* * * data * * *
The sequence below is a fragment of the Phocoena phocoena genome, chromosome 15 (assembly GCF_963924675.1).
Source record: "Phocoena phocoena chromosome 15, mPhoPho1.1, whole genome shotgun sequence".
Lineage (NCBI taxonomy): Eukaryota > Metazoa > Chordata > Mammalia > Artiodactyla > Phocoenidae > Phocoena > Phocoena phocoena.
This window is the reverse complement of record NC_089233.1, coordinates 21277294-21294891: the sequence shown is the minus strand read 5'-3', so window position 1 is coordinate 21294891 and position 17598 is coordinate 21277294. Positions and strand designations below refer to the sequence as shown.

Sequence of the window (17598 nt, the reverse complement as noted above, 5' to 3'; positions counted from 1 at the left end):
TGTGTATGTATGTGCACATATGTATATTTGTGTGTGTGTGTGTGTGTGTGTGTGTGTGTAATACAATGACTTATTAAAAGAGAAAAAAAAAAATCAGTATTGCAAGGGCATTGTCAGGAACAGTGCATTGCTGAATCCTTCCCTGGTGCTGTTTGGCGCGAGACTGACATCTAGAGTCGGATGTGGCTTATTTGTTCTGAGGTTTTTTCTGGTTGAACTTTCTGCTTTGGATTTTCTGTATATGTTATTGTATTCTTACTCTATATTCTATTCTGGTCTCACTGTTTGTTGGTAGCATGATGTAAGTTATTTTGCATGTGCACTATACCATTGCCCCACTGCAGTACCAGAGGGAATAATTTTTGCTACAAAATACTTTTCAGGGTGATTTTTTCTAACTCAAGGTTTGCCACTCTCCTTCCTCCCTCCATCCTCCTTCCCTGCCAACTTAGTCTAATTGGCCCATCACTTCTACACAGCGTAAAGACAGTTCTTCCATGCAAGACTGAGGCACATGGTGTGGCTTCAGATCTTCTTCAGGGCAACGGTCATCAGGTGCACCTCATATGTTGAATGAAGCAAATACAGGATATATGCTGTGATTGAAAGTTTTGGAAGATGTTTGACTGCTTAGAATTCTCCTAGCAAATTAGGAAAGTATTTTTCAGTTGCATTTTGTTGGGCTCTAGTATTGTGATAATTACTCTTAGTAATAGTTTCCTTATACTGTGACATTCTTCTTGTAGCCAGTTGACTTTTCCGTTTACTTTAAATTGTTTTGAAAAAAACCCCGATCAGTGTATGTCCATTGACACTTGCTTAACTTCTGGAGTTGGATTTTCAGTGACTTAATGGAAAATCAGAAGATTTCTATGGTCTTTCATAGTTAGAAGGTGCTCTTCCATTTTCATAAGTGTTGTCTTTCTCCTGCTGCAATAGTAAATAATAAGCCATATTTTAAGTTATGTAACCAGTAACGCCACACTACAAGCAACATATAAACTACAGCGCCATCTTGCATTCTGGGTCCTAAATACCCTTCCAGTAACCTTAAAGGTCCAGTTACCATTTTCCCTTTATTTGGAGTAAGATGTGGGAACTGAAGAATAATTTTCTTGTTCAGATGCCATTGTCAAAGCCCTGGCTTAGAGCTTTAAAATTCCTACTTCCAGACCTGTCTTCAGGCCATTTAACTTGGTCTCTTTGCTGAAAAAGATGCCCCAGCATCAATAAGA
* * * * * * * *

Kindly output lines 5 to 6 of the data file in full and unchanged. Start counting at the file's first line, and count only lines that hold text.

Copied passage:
Sequence of the window (17598 nt, the reverse complement as noted above, 5' to 3'; positions counted from 1 at the left end):
TGTGTATGTATGTGCACATATGTATATTTGTGTGTGTGTGTGTGTGTGTGTGTGTGTGTAATACAATGACTTATTAAAAGAGAAAAAAAAAAATCAGTATTGCAAGGGCATTGTCAGGAACAGTGCATTGCTGAATCCTTCCCTGGTGCTGTTTGGCGCGAGACTGACATCTAGAGTCGGATGTGGCTTATTTGTTCTGAGGTTTTTTCTGGTTGAACTTTCTGCTTTGGATTTTCTGTATATGTTATTGTATTCTTACTCTATATTCTATTCTGGTCTCACTGTTTGTTGGTAGCATGATGTAAGTTATTTTGCATGTGCACTATACCATTGCCCCACTGCAGTACCAGAGGGAATAATTTTTGCTACAAAATACTTTTCAGGGTGATTTTTTCTAACTCAAGGTTTGCCACTCTCCTTCCTCCCTCCATCCTCCTTCCCTGCCAACTTAGTCTAATTGGCCCATCACTTCTACACAGCGTAAAGACAGTTCTTCCATGCAAGACTGAGGCACATGGTGTGGCTTCAGATCTTCTTCAGGGCAACGGTCATCAGGTGCACCTCATATGTTGAATGAAGCAAATACAGGATATATGCTGTGATTGAAAGTTTTGGAAGATGTTTGACTGCTTAGAATTCTCCTAGCAAATTAGGAAAGTATTTTTCAGTTGCATTTTGTTGGGCTCTAGTATTGTGATAATTACTCTTAGTAATAGTTTCCTTATACTGTGACATTCTTCTTGTAGCCAGTTGACTTTTCCGTTTACTTTAAATTGTTTTGAAAAAAACCCCGATCAGTGTATGTCCATTGACACTTGCTTAACTTCTGGAGTTGGATTTTCAGTGACTTAATGGAAAATCAGAAGATTTCTATGGTCTTTCATAGTTAGAAGGTGCTCTTCCATTTTCATAAGTGTTGTCTTTCTCCTGCTGCAATAGTAAATAATAAGCCATATTTTAAGTTATGTAACCAGTAACGCCACACTACAAGCAACATATAAACTACAGCGCCATCTTGCATTCTGGGTCCTAAATACCCTTCCAGTAACCTTAAAGGTCCAGTTACCATTTTCCCTTTATTTGGAGTAAGATGTGGGAACTGAAGAATAATTTTCTTGTTCAGATGCCATTGTCAAAGCCCTGGCTTAGAGCTTTAAAATTCCTACTTCCAGACCTGTCTTCAGGCCATTTAACTTGGTCTCTTTGCTGAAAAAGATGCCCCAGCATCAATAAGA